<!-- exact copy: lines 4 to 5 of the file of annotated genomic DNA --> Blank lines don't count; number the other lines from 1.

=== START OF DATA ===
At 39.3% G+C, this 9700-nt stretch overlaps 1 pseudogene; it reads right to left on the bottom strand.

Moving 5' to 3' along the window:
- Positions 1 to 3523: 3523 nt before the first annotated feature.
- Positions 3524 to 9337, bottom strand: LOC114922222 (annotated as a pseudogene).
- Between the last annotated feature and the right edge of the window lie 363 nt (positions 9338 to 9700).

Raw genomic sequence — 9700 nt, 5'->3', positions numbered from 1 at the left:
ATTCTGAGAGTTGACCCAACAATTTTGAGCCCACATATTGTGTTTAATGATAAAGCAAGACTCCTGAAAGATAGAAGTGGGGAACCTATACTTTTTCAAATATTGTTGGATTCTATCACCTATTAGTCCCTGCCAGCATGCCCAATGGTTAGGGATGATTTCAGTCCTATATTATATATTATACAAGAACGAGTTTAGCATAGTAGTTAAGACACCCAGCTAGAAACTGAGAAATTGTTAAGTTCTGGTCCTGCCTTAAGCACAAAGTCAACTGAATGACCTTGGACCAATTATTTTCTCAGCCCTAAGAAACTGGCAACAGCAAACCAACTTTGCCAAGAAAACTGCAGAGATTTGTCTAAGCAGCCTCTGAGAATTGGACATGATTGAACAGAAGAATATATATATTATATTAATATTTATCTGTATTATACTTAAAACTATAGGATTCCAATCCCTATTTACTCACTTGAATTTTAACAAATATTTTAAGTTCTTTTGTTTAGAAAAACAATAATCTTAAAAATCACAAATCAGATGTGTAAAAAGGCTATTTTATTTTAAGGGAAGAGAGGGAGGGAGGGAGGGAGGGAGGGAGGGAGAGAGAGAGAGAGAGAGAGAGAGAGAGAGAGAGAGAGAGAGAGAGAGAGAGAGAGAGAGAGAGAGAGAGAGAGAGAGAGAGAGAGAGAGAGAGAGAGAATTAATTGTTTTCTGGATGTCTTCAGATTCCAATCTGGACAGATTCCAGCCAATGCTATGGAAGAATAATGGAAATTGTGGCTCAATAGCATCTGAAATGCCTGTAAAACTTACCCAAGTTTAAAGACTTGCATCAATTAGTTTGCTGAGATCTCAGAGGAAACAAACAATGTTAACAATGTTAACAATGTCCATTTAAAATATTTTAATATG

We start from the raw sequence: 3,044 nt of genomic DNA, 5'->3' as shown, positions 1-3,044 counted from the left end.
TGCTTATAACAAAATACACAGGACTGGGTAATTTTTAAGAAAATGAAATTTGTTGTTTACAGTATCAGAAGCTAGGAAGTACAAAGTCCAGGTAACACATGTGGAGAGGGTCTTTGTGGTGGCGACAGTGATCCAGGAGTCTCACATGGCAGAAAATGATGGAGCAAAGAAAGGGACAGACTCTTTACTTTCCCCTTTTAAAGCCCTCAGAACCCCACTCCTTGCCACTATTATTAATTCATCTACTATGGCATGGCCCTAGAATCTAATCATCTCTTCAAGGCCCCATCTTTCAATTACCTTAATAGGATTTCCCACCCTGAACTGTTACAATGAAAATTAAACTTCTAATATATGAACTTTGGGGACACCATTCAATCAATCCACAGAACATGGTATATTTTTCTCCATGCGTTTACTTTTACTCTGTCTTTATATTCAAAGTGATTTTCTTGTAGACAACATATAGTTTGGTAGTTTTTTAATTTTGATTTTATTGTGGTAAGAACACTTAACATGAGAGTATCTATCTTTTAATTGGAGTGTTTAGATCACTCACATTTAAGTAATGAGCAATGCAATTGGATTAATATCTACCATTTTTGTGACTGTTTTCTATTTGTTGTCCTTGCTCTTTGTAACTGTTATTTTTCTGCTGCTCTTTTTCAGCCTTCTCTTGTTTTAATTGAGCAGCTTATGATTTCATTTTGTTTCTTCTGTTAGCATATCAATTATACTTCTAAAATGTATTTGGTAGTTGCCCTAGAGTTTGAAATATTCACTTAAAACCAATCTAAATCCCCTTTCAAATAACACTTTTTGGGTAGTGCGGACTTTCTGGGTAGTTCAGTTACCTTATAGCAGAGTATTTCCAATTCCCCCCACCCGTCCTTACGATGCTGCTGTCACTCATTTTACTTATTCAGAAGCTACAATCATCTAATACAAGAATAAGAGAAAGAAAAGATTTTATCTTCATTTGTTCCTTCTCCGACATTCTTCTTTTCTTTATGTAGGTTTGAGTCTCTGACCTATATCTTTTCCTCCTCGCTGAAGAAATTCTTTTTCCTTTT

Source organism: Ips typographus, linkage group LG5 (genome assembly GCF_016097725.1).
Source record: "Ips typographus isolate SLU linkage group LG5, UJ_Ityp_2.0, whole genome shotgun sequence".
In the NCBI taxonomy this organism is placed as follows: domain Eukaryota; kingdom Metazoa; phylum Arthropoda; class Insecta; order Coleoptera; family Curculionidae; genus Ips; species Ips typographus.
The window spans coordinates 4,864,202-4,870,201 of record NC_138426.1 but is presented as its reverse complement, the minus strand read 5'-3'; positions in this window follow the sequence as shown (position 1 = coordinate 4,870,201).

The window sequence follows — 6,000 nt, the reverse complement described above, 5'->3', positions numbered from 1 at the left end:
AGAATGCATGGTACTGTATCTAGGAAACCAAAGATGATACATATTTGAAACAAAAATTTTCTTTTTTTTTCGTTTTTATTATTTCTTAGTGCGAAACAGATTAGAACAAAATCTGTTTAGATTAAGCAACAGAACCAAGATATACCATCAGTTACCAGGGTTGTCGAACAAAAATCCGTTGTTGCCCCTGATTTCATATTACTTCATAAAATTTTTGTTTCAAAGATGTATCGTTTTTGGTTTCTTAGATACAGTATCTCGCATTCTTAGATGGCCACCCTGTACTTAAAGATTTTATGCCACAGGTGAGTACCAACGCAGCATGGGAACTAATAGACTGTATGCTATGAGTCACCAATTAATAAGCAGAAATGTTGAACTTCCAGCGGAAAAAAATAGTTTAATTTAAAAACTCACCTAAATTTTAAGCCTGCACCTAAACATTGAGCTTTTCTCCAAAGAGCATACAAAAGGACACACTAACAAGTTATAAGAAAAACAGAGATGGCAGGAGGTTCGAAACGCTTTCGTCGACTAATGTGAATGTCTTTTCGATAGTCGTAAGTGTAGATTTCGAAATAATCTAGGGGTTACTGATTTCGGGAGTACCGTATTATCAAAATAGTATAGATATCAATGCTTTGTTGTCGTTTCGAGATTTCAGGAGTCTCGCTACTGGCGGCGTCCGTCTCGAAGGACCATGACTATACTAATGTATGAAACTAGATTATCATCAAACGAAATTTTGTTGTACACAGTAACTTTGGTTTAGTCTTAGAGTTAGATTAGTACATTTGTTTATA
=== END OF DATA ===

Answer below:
- Positions 3524 to 9337, bottom strand: LOC114922222 (annotated as a pseudogene).
- Between the last annotated feature and the right edge of the window lie 363 nt (positions 9338 to 9700).